Scans show PTSD effects
May prompt earlier diagnosis
WASHINGTON - Powerful scans are letting doctors watch just how the brain changes in veterans with post-traumatic stress disorder and concussionlike brain injuries, signature damage of the Iraq and Afghanistan wars.
It is work that one day may allow for easier diagnosis for patients - civilian or military - who today struggle to get help for these largely invisible disorders. For now it brings a powerful message: Problems too often shrugged off as “just in your head’’ in fact do have physical signs, now that scientists are learning where and how to look for them.
“There’s something different in your brain,’’ said Dr. Jasmeet Pannu Hayes of Boston University, who is helping to lead that research at the Veterans Affairs’ National Center for PTSD. “Just putting a real physical marker there, saying that this is a real thing, encourages more people to seek care.’’
Up to one in five US veterans from the long-running combat in Iraq and Afghanistan is thought to have symptoms of PTSD. An equal number are believed to have suffered traumatic brain injuries, most that do not involve open wounds but hidden damage caused by explosion’s pressure wave.
Many of those brain injuries are considered similar to a concussion, but because symptoms may not be apparent immediately, many soldiers are exposed multiple times, despite evidence from the sports world that damage can add up, especially if there is little time between assaults.
“My brain has been rattled,’’ is how a recently retired Marine whom Hayes identifies only as Sergeant N described the 50 to 60 explosions he estimates he felt while part of an ordnance disposal unit.
Hayes studied the man in a new way, tracking how water flows through tiny, celery stalk-like nerve fibers in his brain, and found otherwise undetectable evidence that those fibers were damaged in a brain region that explained his memory problems and confusion.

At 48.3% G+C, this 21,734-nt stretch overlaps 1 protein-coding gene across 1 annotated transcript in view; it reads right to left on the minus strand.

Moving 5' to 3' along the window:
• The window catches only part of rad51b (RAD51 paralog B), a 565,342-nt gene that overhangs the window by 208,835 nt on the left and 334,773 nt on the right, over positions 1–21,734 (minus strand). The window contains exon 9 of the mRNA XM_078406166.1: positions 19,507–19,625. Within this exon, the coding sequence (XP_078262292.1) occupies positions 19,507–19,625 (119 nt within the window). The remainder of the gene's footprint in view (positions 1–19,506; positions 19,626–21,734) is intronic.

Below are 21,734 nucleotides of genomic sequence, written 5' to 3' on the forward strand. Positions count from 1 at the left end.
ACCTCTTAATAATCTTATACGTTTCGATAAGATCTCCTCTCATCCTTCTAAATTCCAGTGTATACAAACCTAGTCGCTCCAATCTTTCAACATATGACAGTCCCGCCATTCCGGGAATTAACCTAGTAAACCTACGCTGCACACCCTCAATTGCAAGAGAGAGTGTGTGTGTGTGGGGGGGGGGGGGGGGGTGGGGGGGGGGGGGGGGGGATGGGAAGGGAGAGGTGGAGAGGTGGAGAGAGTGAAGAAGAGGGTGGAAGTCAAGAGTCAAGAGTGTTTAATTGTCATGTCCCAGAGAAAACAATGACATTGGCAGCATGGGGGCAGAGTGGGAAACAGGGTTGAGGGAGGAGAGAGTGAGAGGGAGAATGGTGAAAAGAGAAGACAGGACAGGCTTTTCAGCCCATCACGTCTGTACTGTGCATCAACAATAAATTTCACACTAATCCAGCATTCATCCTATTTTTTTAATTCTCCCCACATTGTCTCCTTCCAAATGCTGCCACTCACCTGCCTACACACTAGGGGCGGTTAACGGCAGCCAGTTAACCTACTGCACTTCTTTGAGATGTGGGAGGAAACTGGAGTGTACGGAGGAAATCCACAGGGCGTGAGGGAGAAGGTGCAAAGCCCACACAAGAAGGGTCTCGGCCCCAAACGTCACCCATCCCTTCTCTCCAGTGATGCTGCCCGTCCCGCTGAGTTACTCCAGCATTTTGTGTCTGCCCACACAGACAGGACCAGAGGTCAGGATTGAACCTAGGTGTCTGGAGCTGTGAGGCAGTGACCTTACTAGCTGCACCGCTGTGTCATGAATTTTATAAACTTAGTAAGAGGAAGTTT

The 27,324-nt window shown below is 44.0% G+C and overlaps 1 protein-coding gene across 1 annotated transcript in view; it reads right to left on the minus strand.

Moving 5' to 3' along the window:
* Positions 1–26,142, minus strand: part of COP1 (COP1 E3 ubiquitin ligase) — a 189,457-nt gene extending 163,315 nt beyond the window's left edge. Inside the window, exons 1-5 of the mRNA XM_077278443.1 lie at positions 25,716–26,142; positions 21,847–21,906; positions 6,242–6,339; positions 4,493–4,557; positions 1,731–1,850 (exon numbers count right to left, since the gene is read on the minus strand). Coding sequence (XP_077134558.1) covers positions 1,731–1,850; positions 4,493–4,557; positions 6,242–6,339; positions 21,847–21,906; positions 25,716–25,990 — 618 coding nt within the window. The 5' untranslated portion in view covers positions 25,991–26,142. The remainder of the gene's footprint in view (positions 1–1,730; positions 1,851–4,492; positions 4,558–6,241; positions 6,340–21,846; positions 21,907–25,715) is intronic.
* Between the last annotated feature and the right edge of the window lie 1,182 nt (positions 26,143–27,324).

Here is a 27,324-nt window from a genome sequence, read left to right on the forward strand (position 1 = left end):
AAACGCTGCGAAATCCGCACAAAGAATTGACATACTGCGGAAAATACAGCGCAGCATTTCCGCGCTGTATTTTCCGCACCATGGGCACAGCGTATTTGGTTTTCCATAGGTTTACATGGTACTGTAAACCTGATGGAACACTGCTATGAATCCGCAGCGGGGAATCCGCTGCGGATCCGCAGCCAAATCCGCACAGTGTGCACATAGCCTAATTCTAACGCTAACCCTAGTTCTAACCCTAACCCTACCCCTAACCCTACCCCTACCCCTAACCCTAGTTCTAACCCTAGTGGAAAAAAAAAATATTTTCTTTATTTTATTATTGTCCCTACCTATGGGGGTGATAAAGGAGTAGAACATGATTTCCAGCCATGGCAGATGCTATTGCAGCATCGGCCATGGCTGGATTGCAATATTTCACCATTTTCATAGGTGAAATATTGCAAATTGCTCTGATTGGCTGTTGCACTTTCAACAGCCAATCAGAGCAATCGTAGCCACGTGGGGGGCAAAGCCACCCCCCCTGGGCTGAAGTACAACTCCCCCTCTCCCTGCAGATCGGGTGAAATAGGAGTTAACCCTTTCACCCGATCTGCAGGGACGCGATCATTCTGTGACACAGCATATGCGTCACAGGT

It is a noninvasive technique called “diffusion tensor imaging’’ that merely adds a little time to a standard MRI scan. Water molecules constantly move, bumping into each other and then bouncing away.
Measuring the direction and speed of that diffusion in nerve fibers can tell if the fibers are intact or damaged. Those fibers are sort of a highway along which the brain’s cells communicate. The bigger the gaps, the more interrupted the brain’s work becomes.
“Sergeant N’s brain is very different,’’ Hayes told a military medical meeting last week. “His connective tissue has been largely compromised.’’
There is a remarkable overlap of symptoms between those brain injuries and PTSD, says Dr. James Kelly, a University of Colorado neurologist tapped to lead the military’s new National Intrepid Center of Excellence. It will open next year in Bethesda, Md., to treat both conditions.
Yes, headaches are a hallmark of traumatic brain injuries, while the classic PTSD symptoms are flashbacks and nightmares. But both tend to cause memory and attention problems, anxiety, irritability, depression, and insomnia. That means the two disorders share brain regions.
And Hayes can measure how some of those regions go awry in the vicious cycle that is PTSD, where patients feel as if they are reliving a trauma instead of understanding that it is just a memory.
A brain processing system that includes the amygdala - the fear hot spot - becomes overactive. Other regions important for attention and memory, regions that usually moderate our response to fear, are tamped down.
“The good news is this neural signal is not permanent,’’ Hayes said. “It can change with treatment.’’